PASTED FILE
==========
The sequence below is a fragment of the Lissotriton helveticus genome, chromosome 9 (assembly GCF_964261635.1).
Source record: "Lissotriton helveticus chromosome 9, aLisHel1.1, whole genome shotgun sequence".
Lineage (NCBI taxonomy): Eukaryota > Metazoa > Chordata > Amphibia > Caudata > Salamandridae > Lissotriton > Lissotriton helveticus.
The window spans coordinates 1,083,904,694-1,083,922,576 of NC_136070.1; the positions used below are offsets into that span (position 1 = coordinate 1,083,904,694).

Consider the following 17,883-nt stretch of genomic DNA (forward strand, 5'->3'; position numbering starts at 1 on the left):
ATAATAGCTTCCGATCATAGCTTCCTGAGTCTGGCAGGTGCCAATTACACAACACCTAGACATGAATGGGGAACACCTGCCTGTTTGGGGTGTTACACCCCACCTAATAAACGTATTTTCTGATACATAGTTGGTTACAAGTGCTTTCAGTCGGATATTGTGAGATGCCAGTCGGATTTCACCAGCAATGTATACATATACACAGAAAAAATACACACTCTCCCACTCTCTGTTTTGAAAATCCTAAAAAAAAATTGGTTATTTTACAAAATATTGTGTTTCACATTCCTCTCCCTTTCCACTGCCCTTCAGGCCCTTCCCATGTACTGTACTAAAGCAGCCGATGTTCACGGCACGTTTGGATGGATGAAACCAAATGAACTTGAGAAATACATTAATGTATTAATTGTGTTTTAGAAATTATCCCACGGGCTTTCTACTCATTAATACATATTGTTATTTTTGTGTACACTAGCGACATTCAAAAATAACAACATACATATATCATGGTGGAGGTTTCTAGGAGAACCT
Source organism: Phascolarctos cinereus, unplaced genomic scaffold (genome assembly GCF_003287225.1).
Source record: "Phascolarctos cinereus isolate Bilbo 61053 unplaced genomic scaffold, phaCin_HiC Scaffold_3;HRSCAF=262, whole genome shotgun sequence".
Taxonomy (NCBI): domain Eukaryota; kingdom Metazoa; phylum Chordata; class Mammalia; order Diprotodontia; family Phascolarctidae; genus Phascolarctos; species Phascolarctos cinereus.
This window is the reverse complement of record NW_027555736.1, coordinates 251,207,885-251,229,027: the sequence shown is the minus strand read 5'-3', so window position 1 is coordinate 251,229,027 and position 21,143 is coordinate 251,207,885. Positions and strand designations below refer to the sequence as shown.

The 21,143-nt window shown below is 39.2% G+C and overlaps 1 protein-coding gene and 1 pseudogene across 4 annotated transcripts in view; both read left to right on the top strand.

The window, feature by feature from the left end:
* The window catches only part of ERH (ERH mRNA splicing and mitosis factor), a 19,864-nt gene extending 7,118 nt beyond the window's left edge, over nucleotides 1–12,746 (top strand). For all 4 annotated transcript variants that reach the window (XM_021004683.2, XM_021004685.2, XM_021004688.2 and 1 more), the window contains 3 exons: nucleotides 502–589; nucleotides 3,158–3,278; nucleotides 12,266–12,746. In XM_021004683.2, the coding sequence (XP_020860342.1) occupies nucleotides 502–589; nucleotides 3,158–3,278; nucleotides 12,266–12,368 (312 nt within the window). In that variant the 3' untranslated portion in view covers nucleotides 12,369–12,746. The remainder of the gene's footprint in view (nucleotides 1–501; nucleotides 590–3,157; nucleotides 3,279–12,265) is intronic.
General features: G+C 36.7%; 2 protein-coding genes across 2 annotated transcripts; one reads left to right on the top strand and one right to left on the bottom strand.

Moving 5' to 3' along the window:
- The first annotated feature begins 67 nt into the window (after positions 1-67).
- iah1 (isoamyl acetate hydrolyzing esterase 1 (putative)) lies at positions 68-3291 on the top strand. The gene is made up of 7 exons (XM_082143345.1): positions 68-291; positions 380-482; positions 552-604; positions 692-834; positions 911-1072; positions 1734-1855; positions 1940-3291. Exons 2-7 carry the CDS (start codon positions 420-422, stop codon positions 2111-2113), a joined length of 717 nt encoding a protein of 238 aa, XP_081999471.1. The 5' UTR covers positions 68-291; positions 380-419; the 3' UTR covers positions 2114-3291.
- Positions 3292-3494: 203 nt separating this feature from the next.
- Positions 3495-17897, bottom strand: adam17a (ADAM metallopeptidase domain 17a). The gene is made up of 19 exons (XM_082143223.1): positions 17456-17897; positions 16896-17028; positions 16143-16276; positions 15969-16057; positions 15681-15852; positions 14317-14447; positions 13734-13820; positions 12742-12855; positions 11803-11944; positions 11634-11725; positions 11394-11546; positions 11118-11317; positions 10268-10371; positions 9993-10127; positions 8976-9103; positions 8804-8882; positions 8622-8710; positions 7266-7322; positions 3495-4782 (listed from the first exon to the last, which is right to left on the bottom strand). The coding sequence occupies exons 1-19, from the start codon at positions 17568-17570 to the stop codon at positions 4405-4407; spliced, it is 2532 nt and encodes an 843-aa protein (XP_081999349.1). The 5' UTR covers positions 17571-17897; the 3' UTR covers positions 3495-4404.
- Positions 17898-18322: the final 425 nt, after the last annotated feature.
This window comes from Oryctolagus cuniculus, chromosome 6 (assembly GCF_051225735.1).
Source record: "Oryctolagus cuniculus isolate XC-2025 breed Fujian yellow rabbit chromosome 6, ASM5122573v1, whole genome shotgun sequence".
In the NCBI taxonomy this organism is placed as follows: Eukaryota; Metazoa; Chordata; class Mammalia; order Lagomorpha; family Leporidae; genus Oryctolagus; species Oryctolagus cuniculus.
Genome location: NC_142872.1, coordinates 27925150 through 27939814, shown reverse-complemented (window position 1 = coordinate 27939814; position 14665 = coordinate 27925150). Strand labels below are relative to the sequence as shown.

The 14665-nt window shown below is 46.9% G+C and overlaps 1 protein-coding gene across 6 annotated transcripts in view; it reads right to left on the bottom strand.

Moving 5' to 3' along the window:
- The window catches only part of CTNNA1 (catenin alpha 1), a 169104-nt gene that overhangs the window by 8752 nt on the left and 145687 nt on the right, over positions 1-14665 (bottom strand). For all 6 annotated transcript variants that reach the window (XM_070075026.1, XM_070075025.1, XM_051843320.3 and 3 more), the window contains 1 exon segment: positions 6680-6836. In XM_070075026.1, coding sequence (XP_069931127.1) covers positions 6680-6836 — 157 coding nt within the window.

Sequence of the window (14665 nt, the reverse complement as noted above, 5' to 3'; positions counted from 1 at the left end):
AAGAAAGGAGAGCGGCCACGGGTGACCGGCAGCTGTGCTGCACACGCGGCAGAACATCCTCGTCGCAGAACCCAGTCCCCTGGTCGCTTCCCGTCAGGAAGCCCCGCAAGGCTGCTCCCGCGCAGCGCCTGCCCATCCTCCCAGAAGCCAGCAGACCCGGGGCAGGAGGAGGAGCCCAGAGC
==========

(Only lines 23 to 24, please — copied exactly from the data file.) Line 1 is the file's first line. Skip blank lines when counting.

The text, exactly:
In the NCBI taxonomy this organism is placed as follows: Eukaryota; Metazoa; Chordata; class Mammalia; order Lagomorpha; family Leporidae; genus Oryctolagus; species Oryctolagus cuniculus.
Genome location: NC_142872.1, coordinates 27925150 through 27939814, shown reverse-complemented (window position 1 = coordinate 27939814; position 14665 = coordinate 27925150). Strand labels below are relative to the sequence as shown.